Tag Archives: rosh hashanah

When is Rosh Hashanah in 2013?

September 5, 2013

Learn more about Rosh Hashanah.

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Yom Kippur

What is Yom Kippur?

Yom Kippur, the Day of Atonement, marks the end of the 10 Days of Repentance. On Yom Kippur, Jewish people atone for their sins from the past year through reflection, prayer and repentance.

When is Yom Kippur?

Yom Kippur falls on the 10th of the Jewish month of Tishrei, ten days after Rosh Hashanah. Celebrated on a different day each year, Yom Kippur falls on September 26 in 2012.

What do people do on Yom Kippur?

The three components of Yom Kippur are teshuvah (repentance), prayer and fasting. After repentance, Jews spend most of the day in Synagogue, praying and participating in the Yom Kippur service, which lasts from morning until nightfall. Fasting on Yom Kippur lasts 25 hours, beginning at sunset the night before and ending at sunset the night of Yom Kippur. The fast includes abstaining from eating, drinking, bathing, sexual activity and wearing leather shoes.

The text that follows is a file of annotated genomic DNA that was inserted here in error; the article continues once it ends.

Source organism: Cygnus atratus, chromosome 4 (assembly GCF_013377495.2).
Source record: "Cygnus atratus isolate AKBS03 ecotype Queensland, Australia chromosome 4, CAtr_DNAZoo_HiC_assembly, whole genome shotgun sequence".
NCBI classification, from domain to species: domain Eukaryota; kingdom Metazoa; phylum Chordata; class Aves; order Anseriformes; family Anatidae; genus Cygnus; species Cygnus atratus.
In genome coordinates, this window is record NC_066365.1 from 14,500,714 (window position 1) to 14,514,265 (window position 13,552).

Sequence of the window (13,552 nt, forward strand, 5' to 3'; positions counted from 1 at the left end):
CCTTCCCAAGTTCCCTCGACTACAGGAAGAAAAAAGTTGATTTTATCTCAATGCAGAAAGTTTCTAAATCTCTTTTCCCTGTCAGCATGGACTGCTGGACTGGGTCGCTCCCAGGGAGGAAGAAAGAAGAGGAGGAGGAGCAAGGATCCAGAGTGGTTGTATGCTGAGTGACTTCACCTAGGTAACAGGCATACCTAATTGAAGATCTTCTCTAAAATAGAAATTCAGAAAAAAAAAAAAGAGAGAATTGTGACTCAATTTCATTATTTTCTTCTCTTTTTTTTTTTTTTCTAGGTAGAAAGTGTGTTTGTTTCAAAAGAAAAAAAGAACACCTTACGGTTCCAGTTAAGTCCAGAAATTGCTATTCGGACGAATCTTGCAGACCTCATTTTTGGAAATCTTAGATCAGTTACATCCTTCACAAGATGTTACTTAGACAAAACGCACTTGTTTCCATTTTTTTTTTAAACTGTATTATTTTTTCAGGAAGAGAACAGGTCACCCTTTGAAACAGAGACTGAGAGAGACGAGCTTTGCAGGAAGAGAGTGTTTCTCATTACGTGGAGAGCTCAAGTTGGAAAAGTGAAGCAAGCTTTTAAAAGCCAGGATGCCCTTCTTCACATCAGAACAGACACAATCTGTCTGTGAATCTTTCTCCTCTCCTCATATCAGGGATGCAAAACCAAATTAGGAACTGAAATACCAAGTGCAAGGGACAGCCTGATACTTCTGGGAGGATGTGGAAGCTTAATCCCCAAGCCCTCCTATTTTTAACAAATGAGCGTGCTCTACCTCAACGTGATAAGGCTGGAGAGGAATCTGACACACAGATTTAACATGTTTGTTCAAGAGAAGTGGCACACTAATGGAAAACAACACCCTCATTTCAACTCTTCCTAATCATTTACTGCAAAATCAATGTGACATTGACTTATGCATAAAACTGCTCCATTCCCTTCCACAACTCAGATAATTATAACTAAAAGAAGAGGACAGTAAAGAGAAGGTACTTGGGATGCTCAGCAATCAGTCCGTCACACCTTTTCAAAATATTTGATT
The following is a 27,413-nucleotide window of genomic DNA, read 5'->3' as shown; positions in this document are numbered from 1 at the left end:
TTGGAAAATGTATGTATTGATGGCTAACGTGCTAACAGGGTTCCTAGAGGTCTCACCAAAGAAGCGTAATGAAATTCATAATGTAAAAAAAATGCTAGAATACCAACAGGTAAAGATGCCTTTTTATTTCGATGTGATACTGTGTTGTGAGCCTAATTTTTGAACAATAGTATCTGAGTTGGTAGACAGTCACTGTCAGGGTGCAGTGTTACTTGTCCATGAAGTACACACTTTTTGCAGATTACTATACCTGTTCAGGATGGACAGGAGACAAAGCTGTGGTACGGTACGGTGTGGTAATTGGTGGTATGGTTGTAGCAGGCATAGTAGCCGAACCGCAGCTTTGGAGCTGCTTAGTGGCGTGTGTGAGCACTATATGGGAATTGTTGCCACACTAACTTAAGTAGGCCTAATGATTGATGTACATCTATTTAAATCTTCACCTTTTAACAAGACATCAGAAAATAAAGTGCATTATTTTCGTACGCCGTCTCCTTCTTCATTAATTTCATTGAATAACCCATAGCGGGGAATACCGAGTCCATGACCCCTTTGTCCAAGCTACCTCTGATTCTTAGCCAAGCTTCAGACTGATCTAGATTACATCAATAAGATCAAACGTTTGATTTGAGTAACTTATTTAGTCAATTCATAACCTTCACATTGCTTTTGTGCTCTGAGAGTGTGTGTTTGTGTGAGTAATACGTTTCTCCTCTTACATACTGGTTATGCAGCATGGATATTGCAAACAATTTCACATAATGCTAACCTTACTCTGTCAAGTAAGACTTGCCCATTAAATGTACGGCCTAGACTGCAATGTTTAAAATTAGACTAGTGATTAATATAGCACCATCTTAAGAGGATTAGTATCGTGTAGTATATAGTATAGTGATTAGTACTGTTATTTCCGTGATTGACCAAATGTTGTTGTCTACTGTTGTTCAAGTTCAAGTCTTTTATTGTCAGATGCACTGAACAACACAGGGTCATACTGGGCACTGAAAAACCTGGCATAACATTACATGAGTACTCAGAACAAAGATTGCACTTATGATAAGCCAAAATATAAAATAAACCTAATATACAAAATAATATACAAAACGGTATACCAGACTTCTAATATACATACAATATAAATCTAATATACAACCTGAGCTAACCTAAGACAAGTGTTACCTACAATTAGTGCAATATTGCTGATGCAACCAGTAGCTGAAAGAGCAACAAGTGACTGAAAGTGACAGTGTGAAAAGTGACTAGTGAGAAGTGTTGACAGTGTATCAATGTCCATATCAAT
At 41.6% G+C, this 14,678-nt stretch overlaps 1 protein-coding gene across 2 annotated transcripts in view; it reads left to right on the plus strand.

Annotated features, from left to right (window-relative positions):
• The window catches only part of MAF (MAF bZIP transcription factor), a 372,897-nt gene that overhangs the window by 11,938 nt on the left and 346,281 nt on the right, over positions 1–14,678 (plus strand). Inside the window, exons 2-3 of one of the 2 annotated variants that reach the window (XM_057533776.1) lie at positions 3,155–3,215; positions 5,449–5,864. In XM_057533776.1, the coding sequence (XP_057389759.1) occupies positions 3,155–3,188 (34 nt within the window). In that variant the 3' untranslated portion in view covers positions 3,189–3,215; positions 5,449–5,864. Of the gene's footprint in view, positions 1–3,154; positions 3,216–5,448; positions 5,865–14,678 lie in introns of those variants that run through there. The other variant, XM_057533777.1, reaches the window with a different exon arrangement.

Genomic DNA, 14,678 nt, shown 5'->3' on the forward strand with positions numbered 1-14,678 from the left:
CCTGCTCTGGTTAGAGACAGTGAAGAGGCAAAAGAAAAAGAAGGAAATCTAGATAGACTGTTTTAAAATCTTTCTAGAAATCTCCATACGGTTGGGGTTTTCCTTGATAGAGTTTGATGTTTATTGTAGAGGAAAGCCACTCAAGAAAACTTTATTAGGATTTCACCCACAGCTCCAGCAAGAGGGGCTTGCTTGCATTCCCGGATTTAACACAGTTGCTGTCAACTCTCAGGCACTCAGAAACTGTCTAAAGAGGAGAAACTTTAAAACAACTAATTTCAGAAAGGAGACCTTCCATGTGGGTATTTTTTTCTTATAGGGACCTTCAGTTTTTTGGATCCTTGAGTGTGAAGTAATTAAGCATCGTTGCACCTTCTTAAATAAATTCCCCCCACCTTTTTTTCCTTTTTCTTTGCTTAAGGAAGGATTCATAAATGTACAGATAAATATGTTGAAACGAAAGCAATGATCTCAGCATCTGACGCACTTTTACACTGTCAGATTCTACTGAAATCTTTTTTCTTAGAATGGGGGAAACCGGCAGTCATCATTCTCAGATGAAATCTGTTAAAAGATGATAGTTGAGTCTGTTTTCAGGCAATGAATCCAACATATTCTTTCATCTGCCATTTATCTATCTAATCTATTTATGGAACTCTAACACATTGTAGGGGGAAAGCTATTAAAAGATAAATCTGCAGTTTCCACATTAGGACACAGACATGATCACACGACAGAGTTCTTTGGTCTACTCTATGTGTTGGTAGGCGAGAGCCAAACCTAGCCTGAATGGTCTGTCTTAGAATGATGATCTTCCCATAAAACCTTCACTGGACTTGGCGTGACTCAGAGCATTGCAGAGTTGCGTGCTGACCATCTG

Sources: timeanddate.com, history.com, judaism.about.com
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When is Rosh Hashanah in 2012?

September 17, 2012

Learn more about Rosh Hashanah.

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Rosh Hashanah

NewyearWhat is Rosh Hashanah?

Translating into “Head of the Year” in Hebrew, Rosh Hashanah is the Jewish New Year and commemorates the creation of the world.  Rosh Hashanah marks the beginning of the Ten Days of Repentance, or the Days of Awe, a 10-day period of reflection, prayer and remembrance leading up to Yom Kippur. The Days of Awe are a time to examine and repent your sins and to make amends with anyone you have wronged or harmed during the year.

When is Rosh Hashannah?

Rosh Hashannah is celebrated on the first day of Tishrei, the seventh month of the Jewish calendar. Celebrated on a different day each year, Rosh Hashanah falls on September 29 in 2011.

What are Rosh Hashanah customs?

Tashlich is a Rosh Hashanah custom in which Jews say prayers near naturally flowing water before throwing pieces of bread into the water. This symbolizes cleansing the spirit of sins for the New Year. The shofar, or ram’s horn, is also blown on Rosh Hashanah to symbolically awaken and remind people to examine and repent their sins before the day of judgment. Jews also enjoy a special meal consisting of symbolic foods, such as challah bread, honey and pomegranates.  Learn more about what Rosh Hashanah foods symbolize here.

Sources: timeanddate.com, history.com, judaism.about.com

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